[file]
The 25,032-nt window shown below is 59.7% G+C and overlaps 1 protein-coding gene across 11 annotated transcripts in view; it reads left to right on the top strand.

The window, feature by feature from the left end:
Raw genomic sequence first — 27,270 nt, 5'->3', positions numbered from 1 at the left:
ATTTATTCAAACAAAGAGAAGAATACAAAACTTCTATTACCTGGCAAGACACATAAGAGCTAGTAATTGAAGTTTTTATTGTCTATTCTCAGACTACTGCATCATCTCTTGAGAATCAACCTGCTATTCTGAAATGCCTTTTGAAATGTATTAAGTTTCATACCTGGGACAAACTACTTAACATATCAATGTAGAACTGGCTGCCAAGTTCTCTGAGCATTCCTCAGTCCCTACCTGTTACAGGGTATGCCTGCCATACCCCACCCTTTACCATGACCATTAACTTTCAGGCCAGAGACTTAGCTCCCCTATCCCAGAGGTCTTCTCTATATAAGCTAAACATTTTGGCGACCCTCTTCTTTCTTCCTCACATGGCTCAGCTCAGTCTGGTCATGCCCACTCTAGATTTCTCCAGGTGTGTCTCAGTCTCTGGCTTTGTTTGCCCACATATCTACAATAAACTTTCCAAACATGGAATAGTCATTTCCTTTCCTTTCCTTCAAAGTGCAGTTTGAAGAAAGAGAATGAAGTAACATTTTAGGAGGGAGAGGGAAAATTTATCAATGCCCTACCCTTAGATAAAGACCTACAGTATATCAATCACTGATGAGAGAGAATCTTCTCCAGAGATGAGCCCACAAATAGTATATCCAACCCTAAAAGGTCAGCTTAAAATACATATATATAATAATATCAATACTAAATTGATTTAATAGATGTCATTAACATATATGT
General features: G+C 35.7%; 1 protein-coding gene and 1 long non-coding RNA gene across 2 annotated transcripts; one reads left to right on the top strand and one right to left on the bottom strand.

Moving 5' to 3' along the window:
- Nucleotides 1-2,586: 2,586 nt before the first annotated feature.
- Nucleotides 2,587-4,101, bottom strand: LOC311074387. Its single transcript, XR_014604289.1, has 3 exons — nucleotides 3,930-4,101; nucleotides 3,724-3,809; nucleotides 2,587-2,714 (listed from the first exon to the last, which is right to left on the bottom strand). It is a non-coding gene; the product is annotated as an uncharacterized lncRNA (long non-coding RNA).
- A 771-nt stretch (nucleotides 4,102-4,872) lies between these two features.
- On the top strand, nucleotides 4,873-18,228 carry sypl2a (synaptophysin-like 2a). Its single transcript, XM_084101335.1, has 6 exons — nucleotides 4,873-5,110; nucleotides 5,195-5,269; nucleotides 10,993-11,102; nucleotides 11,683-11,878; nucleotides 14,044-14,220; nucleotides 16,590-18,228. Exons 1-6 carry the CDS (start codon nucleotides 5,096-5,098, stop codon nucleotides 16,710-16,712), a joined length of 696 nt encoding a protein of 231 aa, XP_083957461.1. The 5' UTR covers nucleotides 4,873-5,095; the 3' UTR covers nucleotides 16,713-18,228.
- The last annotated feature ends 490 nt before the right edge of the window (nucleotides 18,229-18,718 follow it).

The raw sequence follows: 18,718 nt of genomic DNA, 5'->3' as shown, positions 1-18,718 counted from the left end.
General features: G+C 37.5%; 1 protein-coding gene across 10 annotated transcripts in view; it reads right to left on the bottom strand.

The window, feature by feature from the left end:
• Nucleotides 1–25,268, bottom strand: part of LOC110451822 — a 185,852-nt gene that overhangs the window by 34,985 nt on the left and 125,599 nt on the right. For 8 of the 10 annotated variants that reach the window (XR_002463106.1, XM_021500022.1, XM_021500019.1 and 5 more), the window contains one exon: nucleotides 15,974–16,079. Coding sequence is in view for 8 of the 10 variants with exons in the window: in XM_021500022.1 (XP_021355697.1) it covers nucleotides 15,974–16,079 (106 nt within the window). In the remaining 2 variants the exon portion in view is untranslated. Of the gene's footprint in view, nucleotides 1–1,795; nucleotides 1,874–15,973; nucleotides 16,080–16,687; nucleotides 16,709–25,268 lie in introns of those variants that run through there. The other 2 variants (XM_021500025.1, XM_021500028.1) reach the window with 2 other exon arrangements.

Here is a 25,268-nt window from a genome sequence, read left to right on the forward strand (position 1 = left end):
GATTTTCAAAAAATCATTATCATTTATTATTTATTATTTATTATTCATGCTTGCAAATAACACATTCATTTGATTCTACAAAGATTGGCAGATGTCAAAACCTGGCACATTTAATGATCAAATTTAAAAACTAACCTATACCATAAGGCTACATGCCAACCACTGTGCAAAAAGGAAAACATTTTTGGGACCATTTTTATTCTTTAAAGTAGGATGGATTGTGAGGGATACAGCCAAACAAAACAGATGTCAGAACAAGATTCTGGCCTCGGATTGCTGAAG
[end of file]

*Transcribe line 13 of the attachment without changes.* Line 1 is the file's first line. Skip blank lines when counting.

General features: G+C 37.5%; 1 protein-coding gene across 10 annotated transcripts in view; it reads right to left on the bottom strand.